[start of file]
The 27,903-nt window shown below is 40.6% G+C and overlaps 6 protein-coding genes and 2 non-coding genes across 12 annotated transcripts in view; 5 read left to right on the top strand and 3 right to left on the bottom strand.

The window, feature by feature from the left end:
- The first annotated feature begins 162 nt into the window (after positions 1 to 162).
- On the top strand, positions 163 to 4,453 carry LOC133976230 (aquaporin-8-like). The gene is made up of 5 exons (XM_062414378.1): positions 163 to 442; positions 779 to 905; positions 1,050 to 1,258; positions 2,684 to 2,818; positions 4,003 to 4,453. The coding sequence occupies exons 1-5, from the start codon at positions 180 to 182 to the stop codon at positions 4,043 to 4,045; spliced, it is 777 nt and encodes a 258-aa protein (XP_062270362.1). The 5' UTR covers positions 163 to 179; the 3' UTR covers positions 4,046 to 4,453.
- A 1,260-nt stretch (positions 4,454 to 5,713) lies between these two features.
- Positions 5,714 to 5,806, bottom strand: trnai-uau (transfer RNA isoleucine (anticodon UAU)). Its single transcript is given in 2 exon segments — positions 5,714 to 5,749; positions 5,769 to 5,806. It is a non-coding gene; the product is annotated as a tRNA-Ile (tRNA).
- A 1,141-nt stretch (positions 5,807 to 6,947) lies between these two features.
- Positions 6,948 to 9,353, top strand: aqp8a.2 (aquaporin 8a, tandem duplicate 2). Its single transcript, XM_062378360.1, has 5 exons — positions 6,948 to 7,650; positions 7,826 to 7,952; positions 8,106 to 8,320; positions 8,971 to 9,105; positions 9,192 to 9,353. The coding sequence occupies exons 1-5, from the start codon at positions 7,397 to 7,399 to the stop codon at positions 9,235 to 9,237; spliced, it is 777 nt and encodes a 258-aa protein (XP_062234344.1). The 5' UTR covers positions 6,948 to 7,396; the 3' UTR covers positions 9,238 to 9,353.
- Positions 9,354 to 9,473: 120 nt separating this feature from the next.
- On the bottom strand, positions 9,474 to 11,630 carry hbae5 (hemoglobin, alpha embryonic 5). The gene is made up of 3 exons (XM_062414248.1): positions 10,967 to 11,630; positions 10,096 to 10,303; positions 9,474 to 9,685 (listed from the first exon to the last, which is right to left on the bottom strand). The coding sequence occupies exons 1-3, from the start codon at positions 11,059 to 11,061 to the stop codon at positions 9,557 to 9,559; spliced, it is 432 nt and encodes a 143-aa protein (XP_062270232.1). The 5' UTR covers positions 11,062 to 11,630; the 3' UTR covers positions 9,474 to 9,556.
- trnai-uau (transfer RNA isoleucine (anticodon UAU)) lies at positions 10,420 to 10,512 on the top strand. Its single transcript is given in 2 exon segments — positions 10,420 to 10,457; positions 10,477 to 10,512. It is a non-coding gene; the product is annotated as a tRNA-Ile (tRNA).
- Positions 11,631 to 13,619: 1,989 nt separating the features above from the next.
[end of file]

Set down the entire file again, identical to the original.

The 27,903-nt window shown below is 40.6% G+C and overlaps 6 protein-coding genes and 2 non-coding genes across 12 annotated transcripts in view; 5 read left to right on the top strand and 3 right to left on the bottom strand.

The window, feature by feature from the left end:
- The first annotated feature begins 162 nt into the window (after positions 1 to 162).
- On the top strand, positions 163 to 4,453 carry LOC133976230 (aquaporin-8-like). The gene is made up of 5 exons (XM_062414378.1): positions 163 to 442; positions 779 to 905; positions 1,050 to 1,258; positions 2,684 to 2,818; positions 4,003 to 4,453. The coding sequence occupies exons 1-5, from the start codon at positions 180 to 182 to the stop codon at positions 4,043 to 4,045; spliced, it is 777 nt and encodes a 258-aa protein (XP_062270362.1). The 5' UTR covers positions 163 to 179; the 3' UTR covers positions 4,046 to 4,453.
- A 1,260-nt stretch (positions 4,454 to 5,713) lies between these two features.
- Positions 5,714 to 5,806, bottom strand: trnai-uau (transfer RNA isoleucine (anticodon UAU)). Its single transcript is given in 2 exon segments — positions 5,714 to 5,749; positions 5,769 to 5,806. It is a non-coding gene; the product is annotated as a tRNA-Ile (tRNA).
- A 1,141-nt stretch (positions 5,807 to 6,947) lies between these two features.
- Positions 6,948 to 9,353, top strand: aqp8a.2 (aquaporin 8a, tandem duplicate 2). Its single transcript, XM_062378360.1, has 5 exons — positions 6,948 to 7,650; positions 7,826 to 7,952; positions 8,106 to 8,320; positions 8,971 to 9,105; positions 9,192 to 9,353. The coding sequence occupies exons 1-5, from the start codon at positions 7,397 to 7,399 to the stop codon at positions 9,235 to 9,237; spliced, it is 777 nt and encodes a 258-aa protein (XP_062234344.1). The 5' UTR covers positions 6,948 to 7,396; the 3' UTR covers positions 9,238 to 9,353.
- Positions 9,354 to 9,473: 120 nt separating this feature from the next.
- On the bottom strand, positions 9,474 to 11,630 carry hbae5 (hemoglobin, alpha embryonic 5). The gene is made up of 3 exons (XM_062414248.1): positions 10,967 to 11,630; positions 10,096 to 10,303; positions 9,474 to 9,685 (listed from the first exon to the last, which is right to left on the bottom strand). The coding sequence occupies exons 1-3, from the start codon at positions 11,059 to 11,061 to the stop codon at positions 9,557 to 9,559; spliced, it is 432 nt and encodes a 143-aa protein (XP_062270232.1). The 5' UTR covers positions 11,062 to 11,630; the 3' UTR covers positions 9,474 to 9,556.
- trnai-uau (transfer RNA isoleucine (anticodon UAU)) lies at positions 10,420 to 10,512 on the top strand. Its single transcript is given in 2 exon segments — positions 10,420 to 10,457; positions 10,477 to 10,512. It is a non-coding gene; the product is annotated as a tRNA-Ile (tRNA).
- Positions 11,631 to 13,619: 1,989 nt separating the features above from the next.